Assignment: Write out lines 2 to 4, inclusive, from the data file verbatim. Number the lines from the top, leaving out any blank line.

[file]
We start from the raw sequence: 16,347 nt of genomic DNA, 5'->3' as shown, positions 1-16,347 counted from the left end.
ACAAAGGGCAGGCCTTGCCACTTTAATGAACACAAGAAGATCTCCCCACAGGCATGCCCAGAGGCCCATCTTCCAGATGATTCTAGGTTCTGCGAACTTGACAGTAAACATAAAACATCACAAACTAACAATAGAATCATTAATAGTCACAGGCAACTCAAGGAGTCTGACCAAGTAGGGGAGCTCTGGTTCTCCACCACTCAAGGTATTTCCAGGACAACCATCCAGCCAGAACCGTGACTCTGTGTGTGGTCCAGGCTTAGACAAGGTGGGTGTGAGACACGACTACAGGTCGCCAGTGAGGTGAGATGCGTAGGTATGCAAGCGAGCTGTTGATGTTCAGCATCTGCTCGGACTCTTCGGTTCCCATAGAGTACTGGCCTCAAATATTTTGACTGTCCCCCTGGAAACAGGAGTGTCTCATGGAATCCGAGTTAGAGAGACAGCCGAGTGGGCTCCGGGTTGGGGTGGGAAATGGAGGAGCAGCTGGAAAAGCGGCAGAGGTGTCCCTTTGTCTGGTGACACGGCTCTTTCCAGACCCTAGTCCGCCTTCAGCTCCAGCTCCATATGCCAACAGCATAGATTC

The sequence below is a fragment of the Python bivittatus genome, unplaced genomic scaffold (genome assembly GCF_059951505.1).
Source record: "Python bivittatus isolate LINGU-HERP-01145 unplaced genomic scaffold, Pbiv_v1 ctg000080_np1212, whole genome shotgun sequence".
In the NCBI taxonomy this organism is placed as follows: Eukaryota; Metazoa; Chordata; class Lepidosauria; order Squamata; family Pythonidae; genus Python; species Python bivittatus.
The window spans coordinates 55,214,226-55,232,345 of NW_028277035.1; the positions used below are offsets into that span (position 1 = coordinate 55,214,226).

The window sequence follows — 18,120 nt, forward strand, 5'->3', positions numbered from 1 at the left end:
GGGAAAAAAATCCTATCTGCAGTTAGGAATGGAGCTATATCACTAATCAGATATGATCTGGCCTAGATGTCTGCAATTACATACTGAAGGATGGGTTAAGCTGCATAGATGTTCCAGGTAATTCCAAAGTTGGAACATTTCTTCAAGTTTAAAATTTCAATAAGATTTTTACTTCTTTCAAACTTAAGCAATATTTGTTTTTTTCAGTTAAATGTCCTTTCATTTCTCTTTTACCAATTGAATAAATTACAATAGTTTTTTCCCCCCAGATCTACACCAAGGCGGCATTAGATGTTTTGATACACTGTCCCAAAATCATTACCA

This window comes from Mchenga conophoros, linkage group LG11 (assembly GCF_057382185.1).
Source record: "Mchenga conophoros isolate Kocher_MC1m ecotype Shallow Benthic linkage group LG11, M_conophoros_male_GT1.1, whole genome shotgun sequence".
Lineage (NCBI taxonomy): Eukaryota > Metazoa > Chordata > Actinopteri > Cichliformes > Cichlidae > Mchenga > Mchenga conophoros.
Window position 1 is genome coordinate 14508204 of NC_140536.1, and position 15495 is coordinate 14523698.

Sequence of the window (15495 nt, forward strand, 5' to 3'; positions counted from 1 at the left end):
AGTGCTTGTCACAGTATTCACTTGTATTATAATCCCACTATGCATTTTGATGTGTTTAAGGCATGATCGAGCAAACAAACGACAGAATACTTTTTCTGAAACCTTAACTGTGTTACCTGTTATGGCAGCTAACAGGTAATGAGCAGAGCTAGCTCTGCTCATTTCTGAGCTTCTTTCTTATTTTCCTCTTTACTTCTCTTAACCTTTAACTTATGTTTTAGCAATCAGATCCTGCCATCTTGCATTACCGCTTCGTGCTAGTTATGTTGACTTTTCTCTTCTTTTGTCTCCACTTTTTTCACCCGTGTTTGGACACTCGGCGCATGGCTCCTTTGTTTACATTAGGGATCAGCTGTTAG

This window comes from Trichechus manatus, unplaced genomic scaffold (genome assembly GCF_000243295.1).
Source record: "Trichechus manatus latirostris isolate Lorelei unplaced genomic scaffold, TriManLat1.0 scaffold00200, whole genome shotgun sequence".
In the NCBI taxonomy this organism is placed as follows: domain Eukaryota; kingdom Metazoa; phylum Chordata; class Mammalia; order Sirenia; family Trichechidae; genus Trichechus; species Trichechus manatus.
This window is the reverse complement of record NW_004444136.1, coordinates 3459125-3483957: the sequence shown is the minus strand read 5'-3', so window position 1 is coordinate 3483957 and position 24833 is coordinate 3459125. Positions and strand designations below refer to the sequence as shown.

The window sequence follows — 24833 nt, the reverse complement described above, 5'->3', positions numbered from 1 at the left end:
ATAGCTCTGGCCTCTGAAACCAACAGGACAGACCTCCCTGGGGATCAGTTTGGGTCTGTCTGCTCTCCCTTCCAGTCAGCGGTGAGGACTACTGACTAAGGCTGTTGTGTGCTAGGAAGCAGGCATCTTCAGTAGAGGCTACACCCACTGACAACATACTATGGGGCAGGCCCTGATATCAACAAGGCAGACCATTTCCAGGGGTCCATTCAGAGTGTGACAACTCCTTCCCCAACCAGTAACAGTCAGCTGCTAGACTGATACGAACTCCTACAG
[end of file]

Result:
ACAAAGGGCAGGCCTTGCCACTTTAATGAACACAAGAAGATCTCCCCACAGGCATGCCCAGAGGCCCATCTTCCAGATGATTCTAGGTTCTGCGAACTTGACAGTAAACATAAAACATCACAAACTAACAATAGAATCATTAATAGTCACAGGCAACTCAAGGAGTCTGACCAAGTAGGGGAGCTCTGGTTCTCCACCACTCAAGGTATTTCCAGGACAACCATCCAGCCAGAACCGTGACTCTGTGTGTGGTCCAGGCTTAGACAAGGTGGGTGTGAGACACGACTACAGGTCGCCAGTGAGGTGAGATGCGTAGGTATGCAAGCGAGCTGTTGATGTTCAGCATCTGCTCGGACTCTTCGGTTCCCATAGAGTACTGGCCTCAAATATTTTGACTGTCCCCCTGGAAACAGGAGTGTCTCATGGAATCCGAGTTAGAGAGACAGCCGAGTGGGCTCCGGGTTGGGGTGGGAAATGGAGGAGCAGCTGGAAAAGCGGCAGAGGTGTCCCTTTGTCTGGTGACACGGCTCTTTCCAGACCCTAGTCCGCCTTCAGCTCCAGCTCCATATGCCAACAGCATAGATTC

The sequence below is a fragment of the Python bivittatus genome, unplaced genomic scaffold (genome assembly GCF_059951505.1).
Source record: "Python bivittatus isolate LINGU-HERP-01145 unplaced genomic scaffold, Pbiv_v1 ctg000080_np1212, whole genome shotgun sequence".